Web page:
I was participating in one of those on-line sales groups games and the question was “What would someone be surprised to know about you that they wouldn’t guess on sight?” I was about to post when the person holding the party posted “She’s a successful horror novelist.” The follow-up question could have gone one of two ways; 1) what kind of horror do you write and 2) have you written anything I would know? I was surprised though when it was neither of those things. Instead, it was “how do you know she’s successful?”
It’s a fair question, how does a novelist, get deemed successful. It used to be success was measured by getting a “contract.” Or making the NY Times bestseller list. But I can’t claim either of those. Well, I can claim the first, but I didn’t accept the contract and “coulda” doesn’t seem accurate. I no longer have those acceptance and rejection letters for agents and publishers. I got rid of them during my second year as an indie, because I didn’t feel like they were important anymore.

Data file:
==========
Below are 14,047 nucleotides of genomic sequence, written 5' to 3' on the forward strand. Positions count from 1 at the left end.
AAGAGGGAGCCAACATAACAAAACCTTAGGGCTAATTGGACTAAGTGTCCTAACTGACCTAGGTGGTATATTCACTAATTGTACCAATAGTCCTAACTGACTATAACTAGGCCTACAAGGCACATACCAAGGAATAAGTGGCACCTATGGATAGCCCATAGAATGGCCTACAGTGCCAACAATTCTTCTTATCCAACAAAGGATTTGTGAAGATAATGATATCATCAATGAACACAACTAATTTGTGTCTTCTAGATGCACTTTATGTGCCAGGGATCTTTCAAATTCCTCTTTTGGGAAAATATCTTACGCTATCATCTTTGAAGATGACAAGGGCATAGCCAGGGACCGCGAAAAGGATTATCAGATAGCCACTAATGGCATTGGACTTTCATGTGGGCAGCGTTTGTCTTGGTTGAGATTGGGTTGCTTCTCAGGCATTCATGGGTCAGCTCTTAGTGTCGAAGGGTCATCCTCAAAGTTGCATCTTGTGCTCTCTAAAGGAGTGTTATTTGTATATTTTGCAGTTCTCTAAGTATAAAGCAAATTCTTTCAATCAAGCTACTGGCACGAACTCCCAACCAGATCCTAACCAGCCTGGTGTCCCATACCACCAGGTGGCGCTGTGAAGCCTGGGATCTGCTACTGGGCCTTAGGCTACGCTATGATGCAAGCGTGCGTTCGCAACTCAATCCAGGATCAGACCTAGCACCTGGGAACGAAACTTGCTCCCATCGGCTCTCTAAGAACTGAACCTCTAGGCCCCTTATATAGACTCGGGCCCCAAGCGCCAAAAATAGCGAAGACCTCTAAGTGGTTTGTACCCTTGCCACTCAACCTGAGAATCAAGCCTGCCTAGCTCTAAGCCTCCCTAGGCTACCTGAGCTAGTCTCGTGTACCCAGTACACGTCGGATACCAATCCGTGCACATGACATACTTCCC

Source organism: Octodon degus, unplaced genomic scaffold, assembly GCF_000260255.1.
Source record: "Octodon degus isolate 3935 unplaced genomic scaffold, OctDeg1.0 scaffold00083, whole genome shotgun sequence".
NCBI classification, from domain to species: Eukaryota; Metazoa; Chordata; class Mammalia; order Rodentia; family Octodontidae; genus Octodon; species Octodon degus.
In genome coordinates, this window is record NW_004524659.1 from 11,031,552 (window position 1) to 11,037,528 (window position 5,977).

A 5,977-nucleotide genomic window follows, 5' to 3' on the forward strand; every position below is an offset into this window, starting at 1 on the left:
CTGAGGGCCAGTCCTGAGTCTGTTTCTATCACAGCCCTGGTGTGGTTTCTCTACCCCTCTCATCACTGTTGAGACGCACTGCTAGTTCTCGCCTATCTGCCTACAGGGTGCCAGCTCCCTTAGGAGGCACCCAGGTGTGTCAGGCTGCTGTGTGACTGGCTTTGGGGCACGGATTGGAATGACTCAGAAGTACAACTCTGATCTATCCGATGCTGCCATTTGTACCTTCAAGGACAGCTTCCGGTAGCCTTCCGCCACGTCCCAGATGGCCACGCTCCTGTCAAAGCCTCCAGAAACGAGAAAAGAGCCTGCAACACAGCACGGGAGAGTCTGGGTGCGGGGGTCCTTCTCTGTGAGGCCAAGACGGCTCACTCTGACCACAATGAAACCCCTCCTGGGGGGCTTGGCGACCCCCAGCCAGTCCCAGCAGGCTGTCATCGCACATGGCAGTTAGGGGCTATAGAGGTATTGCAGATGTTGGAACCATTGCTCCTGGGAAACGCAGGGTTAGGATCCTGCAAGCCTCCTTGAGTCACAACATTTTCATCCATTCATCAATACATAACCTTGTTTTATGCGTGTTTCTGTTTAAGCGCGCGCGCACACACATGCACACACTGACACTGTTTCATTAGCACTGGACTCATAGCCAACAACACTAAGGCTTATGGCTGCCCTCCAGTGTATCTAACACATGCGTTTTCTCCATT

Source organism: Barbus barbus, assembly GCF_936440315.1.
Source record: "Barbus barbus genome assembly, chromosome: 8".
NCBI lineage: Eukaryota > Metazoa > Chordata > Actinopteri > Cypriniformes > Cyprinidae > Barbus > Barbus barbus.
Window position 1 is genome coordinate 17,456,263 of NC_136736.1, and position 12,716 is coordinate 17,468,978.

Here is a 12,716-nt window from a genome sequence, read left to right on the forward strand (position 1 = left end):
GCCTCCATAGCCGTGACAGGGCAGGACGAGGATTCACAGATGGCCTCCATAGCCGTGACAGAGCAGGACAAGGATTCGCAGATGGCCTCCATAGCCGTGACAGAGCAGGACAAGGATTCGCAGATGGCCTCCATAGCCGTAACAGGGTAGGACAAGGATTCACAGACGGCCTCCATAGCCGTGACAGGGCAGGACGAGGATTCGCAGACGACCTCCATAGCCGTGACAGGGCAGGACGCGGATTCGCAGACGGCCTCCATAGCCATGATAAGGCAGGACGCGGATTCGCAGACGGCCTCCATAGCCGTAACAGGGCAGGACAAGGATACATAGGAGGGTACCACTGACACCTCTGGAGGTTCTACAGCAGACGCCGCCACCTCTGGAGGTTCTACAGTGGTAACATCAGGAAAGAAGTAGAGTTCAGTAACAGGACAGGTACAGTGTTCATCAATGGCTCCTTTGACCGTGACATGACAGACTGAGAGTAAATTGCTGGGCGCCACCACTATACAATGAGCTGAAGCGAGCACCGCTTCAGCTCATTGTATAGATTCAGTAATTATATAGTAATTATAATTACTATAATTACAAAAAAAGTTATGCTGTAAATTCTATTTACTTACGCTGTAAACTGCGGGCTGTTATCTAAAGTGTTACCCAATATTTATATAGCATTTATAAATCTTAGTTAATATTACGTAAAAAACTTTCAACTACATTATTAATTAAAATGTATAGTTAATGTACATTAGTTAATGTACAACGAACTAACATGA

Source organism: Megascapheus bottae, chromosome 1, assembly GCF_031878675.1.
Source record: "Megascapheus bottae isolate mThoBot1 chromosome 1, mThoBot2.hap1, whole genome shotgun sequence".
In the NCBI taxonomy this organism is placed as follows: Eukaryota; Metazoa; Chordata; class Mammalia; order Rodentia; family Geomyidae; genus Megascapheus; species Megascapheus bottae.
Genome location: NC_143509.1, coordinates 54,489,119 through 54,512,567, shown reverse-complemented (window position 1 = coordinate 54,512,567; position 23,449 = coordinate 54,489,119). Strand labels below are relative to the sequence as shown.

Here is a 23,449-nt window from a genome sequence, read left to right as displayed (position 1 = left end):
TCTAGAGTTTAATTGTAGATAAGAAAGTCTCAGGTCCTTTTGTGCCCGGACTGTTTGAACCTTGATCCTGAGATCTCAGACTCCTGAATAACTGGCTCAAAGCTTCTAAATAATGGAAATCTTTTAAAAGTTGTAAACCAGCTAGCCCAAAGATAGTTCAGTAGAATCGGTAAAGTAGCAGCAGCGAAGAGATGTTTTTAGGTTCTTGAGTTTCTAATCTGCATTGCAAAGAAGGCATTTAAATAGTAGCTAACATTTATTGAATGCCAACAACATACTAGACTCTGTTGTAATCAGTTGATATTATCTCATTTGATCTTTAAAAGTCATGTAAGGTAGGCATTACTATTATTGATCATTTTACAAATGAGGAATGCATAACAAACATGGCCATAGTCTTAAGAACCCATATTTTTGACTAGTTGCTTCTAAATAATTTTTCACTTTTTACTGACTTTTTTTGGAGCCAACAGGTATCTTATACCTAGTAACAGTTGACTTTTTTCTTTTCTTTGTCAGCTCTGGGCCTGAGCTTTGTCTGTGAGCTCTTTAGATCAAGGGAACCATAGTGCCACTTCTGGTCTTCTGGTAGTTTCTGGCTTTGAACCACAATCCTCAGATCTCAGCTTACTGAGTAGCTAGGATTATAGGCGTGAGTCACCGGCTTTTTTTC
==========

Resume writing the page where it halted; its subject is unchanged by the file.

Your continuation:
So, then how? Is it that I make more than $31,000 the average yearly income from royalties an author in America makes. Is it the number of books sold in the last 7 1/2 years? Or because I can claim “Amazon Bestseller?” I’ve been told I should slap that on D&R book covers, but I haven’t because it seems weird to me.
Do any of these count as success though? And while the average US author makes $31,000 a year, most indie authors in the US make $10,000. So is that success? This is something I’ve thought about in the past, but not in-depth.
So then, how does someone like me measure success? Is it monetary? Or is the fact that I continue to write and publish books the marker of success?